The device is manufactured by ‘BrainCool AB’ from Sweden. CEO, Mr Martin Waleij adds; “I am delighted to work with established neurologists in the NHS to further develop and appraise our new medical device for the treatment of migraines”.

The study is now live and is planned to conclude by mid 2018, with participation lasting 3-4 months. If you are interested in getting involved in this research and would like more information, please e-mail: research@cumbria.nhs.uk or ring 07920 288244 / 01228 603145. 

Opportunity and invite for Alzheimer’s patients & carers to take part

1) Alzheimer’s Disease Genetics

This study looks at genetic factors (inheritance of DNA) and their potential role in Alzheimer’s disease.

It involves a one-hour visit for patient & carer, during which one blood sample and a questionnaire needs to be completed (may be done with supervision; visit can be split in two)

2) MODEM – Eye movement for diagnosis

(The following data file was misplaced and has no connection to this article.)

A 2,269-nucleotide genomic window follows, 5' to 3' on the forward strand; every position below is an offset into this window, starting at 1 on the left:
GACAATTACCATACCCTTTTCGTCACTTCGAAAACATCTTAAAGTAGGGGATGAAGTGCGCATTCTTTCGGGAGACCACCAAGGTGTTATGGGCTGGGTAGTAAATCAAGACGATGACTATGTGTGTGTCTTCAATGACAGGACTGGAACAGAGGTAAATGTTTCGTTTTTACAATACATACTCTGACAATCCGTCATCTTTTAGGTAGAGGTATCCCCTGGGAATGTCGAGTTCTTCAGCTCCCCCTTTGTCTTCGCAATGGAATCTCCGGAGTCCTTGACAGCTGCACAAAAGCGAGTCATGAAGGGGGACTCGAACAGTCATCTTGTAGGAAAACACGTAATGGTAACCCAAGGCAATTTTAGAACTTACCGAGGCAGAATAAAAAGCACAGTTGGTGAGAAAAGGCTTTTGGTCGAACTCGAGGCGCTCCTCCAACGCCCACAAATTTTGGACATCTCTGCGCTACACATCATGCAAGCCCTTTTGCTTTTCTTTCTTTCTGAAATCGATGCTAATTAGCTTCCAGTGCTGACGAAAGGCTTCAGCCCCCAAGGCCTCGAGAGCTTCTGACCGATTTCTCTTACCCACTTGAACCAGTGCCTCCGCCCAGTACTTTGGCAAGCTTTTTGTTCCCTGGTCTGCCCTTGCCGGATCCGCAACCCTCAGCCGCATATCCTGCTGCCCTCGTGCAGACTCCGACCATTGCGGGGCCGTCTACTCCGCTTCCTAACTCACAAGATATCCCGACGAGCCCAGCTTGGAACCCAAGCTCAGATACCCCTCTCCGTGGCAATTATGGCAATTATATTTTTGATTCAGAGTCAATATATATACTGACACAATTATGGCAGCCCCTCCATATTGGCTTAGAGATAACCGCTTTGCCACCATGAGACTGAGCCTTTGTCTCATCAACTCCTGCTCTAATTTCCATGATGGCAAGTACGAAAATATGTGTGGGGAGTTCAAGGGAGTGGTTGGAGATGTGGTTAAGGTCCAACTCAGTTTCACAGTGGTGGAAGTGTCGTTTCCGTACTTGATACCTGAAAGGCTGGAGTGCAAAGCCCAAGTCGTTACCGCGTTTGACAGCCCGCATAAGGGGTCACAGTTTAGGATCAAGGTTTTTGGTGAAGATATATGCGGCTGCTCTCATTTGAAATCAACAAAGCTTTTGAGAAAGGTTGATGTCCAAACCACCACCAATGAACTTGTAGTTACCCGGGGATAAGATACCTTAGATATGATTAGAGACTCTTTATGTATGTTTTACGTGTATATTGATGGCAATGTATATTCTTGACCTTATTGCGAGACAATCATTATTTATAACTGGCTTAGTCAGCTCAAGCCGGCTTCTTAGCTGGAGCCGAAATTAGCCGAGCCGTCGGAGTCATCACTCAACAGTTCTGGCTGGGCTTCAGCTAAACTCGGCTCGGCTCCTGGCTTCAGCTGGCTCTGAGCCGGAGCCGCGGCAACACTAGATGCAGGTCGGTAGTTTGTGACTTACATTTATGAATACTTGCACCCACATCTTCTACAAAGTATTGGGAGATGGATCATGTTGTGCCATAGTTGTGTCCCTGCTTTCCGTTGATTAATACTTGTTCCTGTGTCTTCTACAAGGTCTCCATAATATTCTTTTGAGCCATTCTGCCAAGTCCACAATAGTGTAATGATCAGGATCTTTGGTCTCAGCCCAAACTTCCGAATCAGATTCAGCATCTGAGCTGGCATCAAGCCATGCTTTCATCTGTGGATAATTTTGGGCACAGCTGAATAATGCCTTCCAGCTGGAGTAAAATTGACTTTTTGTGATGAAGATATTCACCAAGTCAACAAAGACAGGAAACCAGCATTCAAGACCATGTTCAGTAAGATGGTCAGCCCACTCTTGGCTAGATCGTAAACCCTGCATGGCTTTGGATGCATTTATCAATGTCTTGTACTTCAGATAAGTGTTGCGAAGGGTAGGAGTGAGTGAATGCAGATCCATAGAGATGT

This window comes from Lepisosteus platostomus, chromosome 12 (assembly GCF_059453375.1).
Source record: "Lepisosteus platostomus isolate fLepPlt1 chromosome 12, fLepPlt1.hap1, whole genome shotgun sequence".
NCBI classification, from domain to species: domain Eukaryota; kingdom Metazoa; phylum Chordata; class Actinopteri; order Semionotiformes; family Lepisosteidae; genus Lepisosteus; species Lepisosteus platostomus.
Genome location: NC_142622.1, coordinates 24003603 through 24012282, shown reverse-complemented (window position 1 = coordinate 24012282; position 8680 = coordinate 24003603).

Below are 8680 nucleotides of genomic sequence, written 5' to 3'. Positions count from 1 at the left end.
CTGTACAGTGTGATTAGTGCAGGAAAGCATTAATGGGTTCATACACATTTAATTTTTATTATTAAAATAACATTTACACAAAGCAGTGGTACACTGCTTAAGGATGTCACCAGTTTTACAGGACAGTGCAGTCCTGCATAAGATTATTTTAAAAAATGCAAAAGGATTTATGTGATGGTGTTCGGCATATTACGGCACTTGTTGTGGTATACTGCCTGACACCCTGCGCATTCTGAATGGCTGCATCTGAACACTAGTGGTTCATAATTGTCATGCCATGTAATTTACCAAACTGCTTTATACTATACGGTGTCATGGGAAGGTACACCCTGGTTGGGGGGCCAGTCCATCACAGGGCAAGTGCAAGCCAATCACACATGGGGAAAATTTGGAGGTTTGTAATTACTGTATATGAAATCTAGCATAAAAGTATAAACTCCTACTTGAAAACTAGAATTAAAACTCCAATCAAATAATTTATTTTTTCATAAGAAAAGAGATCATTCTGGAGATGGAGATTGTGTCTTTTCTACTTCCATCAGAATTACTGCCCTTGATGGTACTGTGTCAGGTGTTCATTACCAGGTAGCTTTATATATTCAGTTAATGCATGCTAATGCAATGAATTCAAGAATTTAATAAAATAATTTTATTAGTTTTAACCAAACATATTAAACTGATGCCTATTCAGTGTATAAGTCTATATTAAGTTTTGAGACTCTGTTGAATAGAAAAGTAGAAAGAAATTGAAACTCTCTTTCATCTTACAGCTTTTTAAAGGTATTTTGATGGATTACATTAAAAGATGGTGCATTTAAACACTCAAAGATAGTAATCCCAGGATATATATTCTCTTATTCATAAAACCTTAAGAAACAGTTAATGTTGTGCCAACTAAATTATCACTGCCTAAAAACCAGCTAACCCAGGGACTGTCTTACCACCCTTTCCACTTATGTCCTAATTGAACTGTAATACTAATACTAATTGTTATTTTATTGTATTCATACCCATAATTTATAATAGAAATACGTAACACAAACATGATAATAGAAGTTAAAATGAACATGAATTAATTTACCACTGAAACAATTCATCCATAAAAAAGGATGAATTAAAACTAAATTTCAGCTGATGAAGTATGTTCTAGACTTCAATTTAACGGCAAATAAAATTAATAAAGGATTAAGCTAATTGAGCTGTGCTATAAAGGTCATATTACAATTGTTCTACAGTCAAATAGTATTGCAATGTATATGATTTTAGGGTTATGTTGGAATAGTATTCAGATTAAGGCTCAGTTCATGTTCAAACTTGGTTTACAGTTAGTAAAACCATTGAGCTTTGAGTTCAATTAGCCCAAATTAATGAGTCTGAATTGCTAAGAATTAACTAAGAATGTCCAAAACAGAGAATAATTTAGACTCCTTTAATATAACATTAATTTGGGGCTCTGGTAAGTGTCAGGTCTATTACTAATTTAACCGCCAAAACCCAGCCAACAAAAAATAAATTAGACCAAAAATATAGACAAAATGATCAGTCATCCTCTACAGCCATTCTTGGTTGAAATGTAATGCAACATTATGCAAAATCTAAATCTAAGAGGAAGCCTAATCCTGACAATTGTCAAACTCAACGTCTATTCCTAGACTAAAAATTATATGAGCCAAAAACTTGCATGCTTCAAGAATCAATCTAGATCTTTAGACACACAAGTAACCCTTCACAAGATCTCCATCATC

This study looks into how eye movement may be used as a diagnostic tool for Alzheimer’s disease. No involvement for carers, apart from giving assent for patient to enrol.

It involves a two-hour visit for the patient, during which a non-invasive eye-test will be undertaken and some questionnaires are completed (again, with supervision if indicated)

3) Caring For Me & You – CBT for Carers

This study helps carers with coping strategies, as it can be very stressful caring for someone with dementia. Oxford Health NHS Foundation Trust and the Alzheimer’s Society have developed an online therapy called ‘Caring for Me and You’ which can be accessed from home.

TRIALNET - Natural History Study of the Development of Type 1 Diabetes